Madeira Levada walks are one of Madeira’s strong points. When you travel to Madeira, you should take the time to discover the Levadas. On Madeira, Levada walks gain popularity year over year. That is if you are not afraid of heights and in good condition.
Madeira Levada Walks
Levadas were constructed between the 16th century and the 1940s. With a rather dry climate and terrain in the Southeast area of the Island, a system of canals was constructed in the volcanic mountain that is Madeira. Next to each of the irrigation canals, a small path was created. That path serves for canal maintenance and to access the hatches. The flow of the canal can be controlled by opening and closing hatches. These maintenance paths are used today to hike the beautiful island of Madeira. The paths are small, but never too steep. They follow the flow of the water. You can encounter goats and other stock on these paths.
Over the past years, I walked several of these levadas. The Levada 25 Fontes is one of the easiest accessible. Some others are pretty dangerous. We walked alongside vertical cliffs that went 100 meters (300 ft) down, and some that brought us from the top of a mountain to the valleys.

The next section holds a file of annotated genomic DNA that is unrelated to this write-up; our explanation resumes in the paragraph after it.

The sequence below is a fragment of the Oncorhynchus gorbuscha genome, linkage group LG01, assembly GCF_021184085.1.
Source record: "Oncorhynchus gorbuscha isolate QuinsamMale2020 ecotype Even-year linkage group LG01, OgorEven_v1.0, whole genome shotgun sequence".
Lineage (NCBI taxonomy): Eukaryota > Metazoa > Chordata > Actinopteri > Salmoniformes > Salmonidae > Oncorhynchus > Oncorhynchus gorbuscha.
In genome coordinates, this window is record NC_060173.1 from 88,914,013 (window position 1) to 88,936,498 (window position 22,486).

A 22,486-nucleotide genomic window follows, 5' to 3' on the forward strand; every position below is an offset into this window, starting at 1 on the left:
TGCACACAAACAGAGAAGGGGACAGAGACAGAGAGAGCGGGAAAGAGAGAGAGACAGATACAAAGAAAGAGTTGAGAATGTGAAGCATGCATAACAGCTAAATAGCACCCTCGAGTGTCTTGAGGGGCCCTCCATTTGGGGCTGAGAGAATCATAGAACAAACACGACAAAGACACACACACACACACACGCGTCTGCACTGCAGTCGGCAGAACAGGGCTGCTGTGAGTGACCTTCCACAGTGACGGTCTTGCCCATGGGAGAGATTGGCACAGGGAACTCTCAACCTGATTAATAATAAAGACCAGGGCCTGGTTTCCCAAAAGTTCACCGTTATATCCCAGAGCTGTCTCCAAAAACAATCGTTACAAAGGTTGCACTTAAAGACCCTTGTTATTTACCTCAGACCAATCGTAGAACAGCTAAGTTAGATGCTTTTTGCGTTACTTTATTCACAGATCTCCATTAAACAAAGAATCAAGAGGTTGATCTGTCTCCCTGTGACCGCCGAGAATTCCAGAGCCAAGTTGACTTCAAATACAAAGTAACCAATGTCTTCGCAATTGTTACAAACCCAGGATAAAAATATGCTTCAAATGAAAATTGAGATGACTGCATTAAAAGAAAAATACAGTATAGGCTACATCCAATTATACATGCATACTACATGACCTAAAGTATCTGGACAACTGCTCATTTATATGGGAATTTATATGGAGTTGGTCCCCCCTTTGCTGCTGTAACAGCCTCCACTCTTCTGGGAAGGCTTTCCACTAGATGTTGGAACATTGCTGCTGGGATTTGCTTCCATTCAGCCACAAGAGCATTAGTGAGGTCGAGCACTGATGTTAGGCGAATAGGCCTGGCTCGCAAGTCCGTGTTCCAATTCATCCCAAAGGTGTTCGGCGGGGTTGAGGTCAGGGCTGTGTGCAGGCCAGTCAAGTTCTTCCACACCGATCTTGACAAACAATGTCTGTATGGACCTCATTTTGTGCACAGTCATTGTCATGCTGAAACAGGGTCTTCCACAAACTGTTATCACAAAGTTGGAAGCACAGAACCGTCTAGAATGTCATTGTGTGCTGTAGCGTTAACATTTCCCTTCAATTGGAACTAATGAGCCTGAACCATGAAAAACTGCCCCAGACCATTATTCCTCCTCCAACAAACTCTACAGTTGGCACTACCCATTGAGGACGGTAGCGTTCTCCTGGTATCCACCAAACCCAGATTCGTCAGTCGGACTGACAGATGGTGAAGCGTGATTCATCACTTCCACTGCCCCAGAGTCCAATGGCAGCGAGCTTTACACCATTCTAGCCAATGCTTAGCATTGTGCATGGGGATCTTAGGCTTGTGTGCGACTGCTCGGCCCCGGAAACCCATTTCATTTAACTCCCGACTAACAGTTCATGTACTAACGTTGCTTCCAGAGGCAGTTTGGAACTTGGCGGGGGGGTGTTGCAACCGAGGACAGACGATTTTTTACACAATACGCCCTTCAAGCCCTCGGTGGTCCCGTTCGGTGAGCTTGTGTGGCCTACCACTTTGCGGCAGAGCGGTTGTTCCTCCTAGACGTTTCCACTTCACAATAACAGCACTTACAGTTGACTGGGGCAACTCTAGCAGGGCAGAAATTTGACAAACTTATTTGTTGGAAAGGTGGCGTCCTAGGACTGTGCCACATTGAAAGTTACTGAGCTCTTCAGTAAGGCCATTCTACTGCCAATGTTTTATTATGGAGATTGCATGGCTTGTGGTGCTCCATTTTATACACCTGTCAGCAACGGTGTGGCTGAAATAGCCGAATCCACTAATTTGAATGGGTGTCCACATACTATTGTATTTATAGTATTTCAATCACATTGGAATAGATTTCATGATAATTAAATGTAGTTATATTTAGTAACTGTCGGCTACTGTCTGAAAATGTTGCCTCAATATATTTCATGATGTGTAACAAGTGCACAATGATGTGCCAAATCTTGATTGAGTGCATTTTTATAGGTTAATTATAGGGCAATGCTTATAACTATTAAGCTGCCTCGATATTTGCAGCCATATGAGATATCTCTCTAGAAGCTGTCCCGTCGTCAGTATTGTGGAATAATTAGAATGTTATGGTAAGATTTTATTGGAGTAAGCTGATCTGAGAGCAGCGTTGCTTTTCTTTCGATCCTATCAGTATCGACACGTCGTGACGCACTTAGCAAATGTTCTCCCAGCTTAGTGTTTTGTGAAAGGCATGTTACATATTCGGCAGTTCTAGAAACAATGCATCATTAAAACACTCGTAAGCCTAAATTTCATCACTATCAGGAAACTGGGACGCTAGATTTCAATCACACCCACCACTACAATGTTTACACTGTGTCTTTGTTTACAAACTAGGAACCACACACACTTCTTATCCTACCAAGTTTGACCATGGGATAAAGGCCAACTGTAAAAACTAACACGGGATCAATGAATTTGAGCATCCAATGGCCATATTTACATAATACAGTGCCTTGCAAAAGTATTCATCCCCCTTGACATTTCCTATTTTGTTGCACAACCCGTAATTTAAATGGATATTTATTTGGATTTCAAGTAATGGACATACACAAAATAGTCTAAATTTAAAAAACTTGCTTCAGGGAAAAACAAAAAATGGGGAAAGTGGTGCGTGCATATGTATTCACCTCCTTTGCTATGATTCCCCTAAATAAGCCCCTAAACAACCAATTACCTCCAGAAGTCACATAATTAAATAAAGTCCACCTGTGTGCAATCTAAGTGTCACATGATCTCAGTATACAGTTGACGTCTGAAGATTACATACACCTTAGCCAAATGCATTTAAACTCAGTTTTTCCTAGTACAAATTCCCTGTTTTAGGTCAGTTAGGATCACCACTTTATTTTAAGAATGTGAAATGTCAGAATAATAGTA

Madeira Levada Walks are fun. However, keep these precautions in mind:
- Stay on the paths, as the cliffs can be extremely dangerous – every year people die falling off them.
- You’re in nature, so respect for plants and animals is key. And please: take all you brought here, back with you.
- It’s recommended not to do these hikes by yourself. Always let someone know where you’re going to.
- Do take some extra food and (definitely) water with you!
- Watch the weather: not all paths are accessible or safe in heavy wind or rain.
(This article is based on a post that appeared first on the old blog – in Dutch – in 2007.)
Koen Blanquart is a strategy consultant, journalist, and author.
Wanderlust is one of his driving factors, and he shares his travels here on Boarding Today. Koen is also the skipper of SV Bagabonda, a sailing vessel making a slow circumvention of the globe..
Koen recently published a book on how to manage a remote team: The Suitcase Office.